CAN Corner

CAN Communications

Dear NYSCEC Member,

 I am writing to keep you in the loop with the latest development related to the new US Department of Education teacher preparation regulations released October 12, 2016. They are almost 700 pages long, so get your favorite beverage before sitting down to ready them. So far I read up to page 345. Below is information from a communication I received by Dr. Jane West.

The issuance of these regulations is a demarcation line in the five-year effort of the Obama Administration to create a rating system for all 26,000 teacher preparation programs and link the ratings to access to student financial aid.

 The basic structure of the regulation remains unchanged, e.g. every state must create a rating system, to be administered annually, based on required measures and access to TEACH grants will be controlled based on the rating of the program.  Tweaks to the proposal have been made including: 

  • allowing states to create their own learning outcome measures that are “relevant, but not necessarily directly tied, to student achievement or educator evaluation results”
  • more detail on how the regulation applies to distance education programs
  • elimination of requiring alternate route programs to utilize placement rates as an outcome measure since people in those programs are already placed
  • removal of high entry bar to programs but a requirement for a high exit bar

 Early responses to the regulation include the following: 

 "The flawed framework remains the same.”   It is “ludicrous to propose evaluating teacher preparation programs based on the performance of the students taught by a program’s graduates.” 

Randi Weingarten, AFT

 “…pleased the department listened to feedback and make these regulations stronger.”

Chris Minnich, Council of Chief State School Officers

Impressed with how much the department kept its original intent “which was to insert far greater accountability for program quality….I told people they would never see the light of day.  I’m happy to be wrong.”

Kate Walsh, National Council of Chief State School Officers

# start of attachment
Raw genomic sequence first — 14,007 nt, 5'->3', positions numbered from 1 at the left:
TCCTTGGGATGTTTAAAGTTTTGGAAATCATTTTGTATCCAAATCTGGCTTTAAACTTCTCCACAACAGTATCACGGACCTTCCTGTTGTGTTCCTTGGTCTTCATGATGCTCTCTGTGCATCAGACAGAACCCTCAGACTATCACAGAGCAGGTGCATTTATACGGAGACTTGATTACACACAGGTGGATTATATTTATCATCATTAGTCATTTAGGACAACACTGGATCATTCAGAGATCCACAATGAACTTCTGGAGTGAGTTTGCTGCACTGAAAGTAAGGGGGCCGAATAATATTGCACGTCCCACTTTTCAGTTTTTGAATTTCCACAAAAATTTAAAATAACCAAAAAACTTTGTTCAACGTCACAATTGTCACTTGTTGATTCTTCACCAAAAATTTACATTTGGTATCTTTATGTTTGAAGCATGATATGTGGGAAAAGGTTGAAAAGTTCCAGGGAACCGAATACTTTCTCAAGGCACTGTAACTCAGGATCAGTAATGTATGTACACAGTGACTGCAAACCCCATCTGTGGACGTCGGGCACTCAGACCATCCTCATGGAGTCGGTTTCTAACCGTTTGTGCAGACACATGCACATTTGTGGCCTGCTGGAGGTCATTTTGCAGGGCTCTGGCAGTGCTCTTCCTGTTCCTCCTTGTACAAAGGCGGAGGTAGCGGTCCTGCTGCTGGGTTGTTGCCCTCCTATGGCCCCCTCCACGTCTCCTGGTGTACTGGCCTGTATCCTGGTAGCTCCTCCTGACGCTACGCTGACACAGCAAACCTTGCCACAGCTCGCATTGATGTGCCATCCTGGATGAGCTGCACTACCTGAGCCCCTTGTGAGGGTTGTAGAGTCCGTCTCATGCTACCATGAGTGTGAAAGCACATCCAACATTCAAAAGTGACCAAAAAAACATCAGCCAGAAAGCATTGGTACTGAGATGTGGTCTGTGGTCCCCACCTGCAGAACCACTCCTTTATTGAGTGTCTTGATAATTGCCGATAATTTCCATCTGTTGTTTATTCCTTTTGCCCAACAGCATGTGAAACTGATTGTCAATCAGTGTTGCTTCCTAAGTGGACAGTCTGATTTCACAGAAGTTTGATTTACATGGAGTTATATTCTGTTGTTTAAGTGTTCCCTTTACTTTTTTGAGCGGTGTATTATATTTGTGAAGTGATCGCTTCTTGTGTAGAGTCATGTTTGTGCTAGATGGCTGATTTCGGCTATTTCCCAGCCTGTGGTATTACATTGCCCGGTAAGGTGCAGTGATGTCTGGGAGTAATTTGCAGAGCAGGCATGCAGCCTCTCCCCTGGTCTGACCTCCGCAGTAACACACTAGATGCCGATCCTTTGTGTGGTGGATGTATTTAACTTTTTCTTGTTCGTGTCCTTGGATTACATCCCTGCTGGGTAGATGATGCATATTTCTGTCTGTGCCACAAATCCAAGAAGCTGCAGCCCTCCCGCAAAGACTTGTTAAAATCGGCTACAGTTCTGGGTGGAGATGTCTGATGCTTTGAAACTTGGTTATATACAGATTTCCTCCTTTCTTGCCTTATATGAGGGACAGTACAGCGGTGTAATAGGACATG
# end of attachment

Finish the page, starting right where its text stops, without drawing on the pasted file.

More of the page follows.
"It should be noted that this rule makes the unprecedented move to link eligibility to student financial aid to yet-to-be-designed state rating systems.”

 Sharon P. Robinson, American Association of Colleges for Teacher Education

Read the regulation here:

The Department of Education’s press release here:

AACTE statement:

Attached is a letter from 28 stakeholder organizations reflecting concerns and intention for continued advocacy regarding the teacher preparation regulations. This is a remarkably broad coalition, as you will see, including the National Governors Association, the National Council of State Legislators, both teacher unions and more.  This reflects the broad and deep concern about both the efficacy of these regulations and the capacity to proceed with implementation.

I am writing to encourage NYSCEC members to read the letter and if inclined tweet about it and share it broadly with networks you have affiliation.

For those whose Deans are members of AACTE, they have access to their offerings, which include a webinar on the regulations offered on Monday, Oct. 25 or Tuesday, Oct. 26.  We can encourage folks to sign up to learn more about what is in these complex regulations.




NYS CEC CAN Coordinator


About CAN

Children's Action Network (CAN)

CEC works to improve public policy affecting children and youth with disabilities and gifts and talents, their parents and the professionals who work with them, at all levels of government.

In advocating on behalf of children with exceptionalities, CEC examines policy issues, develops appropriate responses to those issues and influences local, state, provincial and federal legislation. CEC also monitors and makes recommendations for program regulations and funding. In addition, CEC maintains a network among its units for influencing policy.

CEC is the recognized leader in advocacy for special education policy. CEC has a long history of success in impacting policy and legislation in the special education, gifted and talented and general education areas. CEC played a large part in developing the predecessor of today's IDEA, then known as the Education for All Handicapped Children Act of 1975 (PL 94-142). This law established the right to a free, appropriate public education for children with disabilities.

CEC’s Children and Youth Action Network (CAN) is an organized group of volunteers who are dedicated to helping advance policy affecting students with disabilities and gifts and talents. CAN seeks to (1) effect the necessary governmental changes at the local, state, and federal levels that will make possible the implementation of CEC policies relating to the education of exceptional children; and (2) further vitalize CEC units by providing meaningful vehicles for membership and CEC public visibility.  

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Kevin Miller -, CANN Coordinator